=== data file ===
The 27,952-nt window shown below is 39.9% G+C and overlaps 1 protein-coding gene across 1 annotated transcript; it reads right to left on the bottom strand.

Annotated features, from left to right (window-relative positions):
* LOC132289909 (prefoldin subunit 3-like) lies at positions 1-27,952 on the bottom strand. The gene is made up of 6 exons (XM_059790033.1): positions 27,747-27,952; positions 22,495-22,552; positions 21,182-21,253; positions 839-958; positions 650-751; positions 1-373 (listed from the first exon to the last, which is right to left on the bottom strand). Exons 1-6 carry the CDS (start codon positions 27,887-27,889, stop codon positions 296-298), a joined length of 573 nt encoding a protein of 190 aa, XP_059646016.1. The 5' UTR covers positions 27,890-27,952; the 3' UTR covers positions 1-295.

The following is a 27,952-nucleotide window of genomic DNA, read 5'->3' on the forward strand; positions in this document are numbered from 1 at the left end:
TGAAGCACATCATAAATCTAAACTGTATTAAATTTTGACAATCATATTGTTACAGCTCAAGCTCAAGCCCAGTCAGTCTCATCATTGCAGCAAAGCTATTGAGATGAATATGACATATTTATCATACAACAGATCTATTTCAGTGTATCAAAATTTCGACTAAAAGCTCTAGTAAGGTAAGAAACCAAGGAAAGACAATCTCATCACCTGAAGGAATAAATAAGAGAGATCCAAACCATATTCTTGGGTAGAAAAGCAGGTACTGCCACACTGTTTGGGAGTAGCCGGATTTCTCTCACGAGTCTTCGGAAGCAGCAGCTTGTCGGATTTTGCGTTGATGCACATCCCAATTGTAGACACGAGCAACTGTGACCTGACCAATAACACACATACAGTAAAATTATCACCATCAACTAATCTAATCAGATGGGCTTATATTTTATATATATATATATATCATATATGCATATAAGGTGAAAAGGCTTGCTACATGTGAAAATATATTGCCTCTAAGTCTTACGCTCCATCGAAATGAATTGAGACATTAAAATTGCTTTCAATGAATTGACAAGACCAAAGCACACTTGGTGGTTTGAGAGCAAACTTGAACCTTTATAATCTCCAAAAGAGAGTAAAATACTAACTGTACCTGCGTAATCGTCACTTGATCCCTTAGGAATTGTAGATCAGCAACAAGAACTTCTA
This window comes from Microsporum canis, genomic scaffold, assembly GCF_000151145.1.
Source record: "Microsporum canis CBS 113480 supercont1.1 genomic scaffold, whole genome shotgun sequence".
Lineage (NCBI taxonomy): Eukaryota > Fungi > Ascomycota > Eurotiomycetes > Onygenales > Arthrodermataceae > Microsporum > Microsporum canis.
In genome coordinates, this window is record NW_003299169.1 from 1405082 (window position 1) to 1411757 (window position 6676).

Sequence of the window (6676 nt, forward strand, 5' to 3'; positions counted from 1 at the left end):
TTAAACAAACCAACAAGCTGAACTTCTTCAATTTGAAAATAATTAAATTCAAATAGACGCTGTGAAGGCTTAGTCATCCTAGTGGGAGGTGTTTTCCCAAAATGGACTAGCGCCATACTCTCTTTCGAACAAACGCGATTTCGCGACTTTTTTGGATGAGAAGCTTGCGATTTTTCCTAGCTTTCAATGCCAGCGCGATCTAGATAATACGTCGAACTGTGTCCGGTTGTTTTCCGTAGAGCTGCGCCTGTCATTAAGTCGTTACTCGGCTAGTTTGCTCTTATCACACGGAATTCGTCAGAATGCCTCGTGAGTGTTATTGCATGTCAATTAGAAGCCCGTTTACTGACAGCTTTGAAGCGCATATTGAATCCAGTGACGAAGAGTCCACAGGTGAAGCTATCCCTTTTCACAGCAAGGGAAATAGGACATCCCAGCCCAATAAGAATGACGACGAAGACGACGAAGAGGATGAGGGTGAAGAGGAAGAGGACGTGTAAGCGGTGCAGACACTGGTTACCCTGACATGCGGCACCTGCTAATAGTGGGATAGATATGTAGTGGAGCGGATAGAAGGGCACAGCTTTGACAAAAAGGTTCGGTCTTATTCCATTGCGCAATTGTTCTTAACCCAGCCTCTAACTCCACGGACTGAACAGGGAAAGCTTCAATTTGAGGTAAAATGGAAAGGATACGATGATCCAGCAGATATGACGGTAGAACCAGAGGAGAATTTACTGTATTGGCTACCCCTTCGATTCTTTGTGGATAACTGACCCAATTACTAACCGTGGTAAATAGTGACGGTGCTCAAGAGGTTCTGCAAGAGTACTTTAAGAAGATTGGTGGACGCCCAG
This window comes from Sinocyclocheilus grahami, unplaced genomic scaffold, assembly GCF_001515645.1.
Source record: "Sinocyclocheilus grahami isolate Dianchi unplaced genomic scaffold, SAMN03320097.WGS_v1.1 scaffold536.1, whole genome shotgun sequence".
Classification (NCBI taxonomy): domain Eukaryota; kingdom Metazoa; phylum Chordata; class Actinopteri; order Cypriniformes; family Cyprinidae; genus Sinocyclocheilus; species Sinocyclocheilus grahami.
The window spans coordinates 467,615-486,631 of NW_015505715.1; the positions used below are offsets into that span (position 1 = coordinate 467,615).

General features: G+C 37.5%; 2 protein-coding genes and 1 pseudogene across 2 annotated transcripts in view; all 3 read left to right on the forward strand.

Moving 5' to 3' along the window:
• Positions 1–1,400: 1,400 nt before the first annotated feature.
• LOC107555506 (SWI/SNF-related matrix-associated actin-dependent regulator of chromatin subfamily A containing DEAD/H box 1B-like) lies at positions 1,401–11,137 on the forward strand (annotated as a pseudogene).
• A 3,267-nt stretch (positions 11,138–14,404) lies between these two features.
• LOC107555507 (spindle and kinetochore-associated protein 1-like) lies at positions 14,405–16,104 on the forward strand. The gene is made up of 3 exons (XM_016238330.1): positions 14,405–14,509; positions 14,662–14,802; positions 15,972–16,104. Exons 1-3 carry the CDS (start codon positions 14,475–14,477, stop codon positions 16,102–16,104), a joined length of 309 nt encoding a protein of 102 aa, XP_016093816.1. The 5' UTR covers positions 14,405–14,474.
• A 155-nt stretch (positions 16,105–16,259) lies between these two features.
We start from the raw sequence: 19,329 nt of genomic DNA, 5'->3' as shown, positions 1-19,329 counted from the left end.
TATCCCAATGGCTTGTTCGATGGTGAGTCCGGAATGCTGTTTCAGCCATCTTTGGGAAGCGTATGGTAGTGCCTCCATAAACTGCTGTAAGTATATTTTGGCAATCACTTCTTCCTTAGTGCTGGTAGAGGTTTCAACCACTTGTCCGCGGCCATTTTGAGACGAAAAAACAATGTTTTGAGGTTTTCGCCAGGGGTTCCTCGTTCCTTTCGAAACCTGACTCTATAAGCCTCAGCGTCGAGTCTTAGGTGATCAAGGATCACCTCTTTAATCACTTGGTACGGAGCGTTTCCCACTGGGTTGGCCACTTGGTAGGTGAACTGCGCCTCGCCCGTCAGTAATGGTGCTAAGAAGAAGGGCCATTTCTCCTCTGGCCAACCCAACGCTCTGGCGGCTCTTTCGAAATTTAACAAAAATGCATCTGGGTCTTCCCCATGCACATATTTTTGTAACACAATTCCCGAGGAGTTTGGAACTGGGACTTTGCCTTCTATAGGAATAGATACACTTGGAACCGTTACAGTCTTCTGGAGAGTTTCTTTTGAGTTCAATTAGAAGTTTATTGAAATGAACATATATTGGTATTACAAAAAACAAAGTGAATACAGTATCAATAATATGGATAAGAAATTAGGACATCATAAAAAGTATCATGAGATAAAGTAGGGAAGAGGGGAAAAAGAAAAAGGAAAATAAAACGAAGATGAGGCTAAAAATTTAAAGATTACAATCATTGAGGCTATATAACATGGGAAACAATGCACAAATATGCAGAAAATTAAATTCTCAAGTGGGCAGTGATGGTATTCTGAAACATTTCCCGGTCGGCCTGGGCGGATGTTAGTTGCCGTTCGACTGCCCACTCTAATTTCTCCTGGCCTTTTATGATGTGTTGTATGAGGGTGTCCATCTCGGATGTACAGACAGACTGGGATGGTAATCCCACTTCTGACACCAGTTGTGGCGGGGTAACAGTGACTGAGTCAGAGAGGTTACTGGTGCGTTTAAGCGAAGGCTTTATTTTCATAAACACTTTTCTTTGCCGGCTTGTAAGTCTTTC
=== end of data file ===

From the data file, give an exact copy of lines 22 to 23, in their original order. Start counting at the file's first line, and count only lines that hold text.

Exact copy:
• A 155-nt stretch (positions 16,105–16,259) lies between these two features.
We start from the raw sequence: 19,329 nt of genomic DNA, 5'->3' as shown, positions 1-19,329 counted from the left end.